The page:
integral part of your geriatric nursing practice. For this Discussion, consider
how you would facilitate care conversations with the patients and families in
the following case studies:Case Study 1:Mrs. Sloan, a 69-year-old widow, is about to enter the
hospital for an elective cholecystectomy; she is being medically cleared by her
primary care provider. During the
discussion, she requests to be placed on a no code status during her
hospitalization. Mrs. Sloan claims that besides her gallbladder problem, her
general health status is good. She wishes to have the surgery to avoid any
further attacks, which have been very painful. She states, however, that if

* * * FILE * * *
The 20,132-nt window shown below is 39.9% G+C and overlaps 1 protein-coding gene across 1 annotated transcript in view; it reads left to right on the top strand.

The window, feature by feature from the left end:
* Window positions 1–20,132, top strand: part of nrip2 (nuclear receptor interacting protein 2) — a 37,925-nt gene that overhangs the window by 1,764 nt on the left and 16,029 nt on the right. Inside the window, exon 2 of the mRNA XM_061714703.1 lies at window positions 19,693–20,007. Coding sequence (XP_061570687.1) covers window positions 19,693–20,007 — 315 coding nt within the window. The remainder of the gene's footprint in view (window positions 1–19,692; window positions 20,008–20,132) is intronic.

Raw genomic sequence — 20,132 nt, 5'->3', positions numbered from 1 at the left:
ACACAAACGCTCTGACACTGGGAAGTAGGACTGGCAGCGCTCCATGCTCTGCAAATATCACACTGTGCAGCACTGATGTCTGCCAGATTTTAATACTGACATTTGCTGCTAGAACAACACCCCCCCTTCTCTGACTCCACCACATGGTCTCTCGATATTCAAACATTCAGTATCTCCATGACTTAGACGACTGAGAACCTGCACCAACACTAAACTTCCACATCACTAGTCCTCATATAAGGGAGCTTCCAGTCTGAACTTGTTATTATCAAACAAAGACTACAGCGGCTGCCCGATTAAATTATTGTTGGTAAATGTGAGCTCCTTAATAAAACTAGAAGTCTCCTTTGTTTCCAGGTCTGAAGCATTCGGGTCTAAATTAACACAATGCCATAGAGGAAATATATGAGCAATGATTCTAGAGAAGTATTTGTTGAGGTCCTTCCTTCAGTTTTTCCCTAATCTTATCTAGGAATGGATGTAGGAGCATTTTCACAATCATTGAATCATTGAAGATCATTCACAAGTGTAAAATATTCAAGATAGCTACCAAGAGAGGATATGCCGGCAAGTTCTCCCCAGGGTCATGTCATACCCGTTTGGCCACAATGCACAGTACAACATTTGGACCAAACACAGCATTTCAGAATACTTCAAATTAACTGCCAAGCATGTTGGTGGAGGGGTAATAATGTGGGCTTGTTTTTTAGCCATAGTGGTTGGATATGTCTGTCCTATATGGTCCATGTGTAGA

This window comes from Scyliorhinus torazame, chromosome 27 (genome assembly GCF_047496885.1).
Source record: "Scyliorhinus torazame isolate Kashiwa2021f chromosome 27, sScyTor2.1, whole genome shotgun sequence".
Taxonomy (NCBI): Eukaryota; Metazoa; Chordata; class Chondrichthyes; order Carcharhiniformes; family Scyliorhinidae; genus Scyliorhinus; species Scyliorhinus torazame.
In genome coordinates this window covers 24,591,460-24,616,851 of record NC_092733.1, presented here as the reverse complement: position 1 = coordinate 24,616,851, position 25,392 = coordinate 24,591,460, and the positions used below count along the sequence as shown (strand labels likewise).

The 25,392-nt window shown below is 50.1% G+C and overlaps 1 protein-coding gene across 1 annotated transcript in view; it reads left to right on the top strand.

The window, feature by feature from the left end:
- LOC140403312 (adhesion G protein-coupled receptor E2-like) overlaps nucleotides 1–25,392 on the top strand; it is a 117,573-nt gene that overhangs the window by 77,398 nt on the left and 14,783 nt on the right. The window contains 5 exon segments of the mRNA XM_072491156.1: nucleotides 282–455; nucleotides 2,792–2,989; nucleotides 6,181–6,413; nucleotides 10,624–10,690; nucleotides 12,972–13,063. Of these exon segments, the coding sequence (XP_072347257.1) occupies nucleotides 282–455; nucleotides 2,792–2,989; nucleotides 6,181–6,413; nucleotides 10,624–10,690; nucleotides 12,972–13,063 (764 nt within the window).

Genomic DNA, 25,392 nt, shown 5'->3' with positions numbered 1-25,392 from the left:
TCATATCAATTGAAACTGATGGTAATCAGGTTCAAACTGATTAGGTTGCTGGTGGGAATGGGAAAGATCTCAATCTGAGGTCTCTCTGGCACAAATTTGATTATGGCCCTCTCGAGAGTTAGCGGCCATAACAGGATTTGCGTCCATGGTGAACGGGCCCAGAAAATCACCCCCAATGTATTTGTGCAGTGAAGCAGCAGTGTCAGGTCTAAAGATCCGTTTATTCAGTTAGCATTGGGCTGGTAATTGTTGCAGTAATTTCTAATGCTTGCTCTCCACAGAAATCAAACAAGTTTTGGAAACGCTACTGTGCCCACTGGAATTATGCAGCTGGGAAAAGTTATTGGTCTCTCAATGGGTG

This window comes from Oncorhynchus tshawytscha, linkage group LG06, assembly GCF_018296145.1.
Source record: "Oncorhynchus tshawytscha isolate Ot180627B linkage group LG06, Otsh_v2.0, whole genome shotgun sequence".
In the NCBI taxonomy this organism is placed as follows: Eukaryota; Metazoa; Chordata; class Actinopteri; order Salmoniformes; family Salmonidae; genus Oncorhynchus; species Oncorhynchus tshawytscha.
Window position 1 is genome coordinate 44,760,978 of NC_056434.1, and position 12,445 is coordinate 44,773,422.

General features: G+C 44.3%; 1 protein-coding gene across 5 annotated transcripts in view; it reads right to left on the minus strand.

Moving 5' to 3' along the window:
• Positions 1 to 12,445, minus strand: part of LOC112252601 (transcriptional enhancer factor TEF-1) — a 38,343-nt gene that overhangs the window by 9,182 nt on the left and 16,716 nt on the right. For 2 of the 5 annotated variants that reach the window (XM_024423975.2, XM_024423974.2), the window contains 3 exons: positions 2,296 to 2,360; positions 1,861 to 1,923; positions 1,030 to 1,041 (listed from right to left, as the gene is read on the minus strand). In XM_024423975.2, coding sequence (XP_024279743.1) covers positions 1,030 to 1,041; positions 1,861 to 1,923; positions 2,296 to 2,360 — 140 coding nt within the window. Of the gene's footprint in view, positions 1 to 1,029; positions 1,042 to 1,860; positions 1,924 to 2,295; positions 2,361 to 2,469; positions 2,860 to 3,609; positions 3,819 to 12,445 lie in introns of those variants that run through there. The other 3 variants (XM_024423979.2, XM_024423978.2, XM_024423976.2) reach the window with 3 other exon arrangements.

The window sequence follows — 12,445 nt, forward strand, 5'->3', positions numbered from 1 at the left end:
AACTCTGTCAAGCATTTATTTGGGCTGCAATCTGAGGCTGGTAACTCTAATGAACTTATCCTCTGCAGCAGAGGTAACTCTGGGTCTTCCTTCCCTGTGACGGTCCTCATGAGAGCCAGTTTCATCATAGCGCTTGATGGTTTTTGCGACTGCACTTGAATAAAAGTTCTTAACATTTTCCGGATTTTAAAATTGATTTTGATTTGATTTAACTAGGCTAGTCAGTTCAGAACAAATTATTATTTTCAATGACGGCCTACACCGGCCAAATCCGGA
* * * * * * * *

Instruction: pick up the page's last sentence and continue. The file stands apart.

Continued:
during surgery or her postoperative period, she undergoes a cardiac arrest, she
would prefer not to be resuscitated. She has read about the chances of
successful resuscitation, and has determined that the risk of brain damage is
too high. For this reason, she is requesting a no code status.Case Study 2:Ms. Stearns is an 83-year-old nursing home resident with
hypertension, coronary artery disease, arthritis, renal insufficiency, hearing
impairment, and a previous history of stroke. She also has a foot deformity
from childhood polio. She is disoriented
at times. She has lived in the nursing home for 10 years and rarely leaves the
chair beside her bed. She has recently developed urinary incontinence, but has
refused a bladder catheterization to determine postvoid residual urine or
possible bladder infection. She does not have a diagnosis of dementia; however,
current testing reveals that she performs poorly on a standardized mental
status examination. She can, however, identify all the staff in the nursing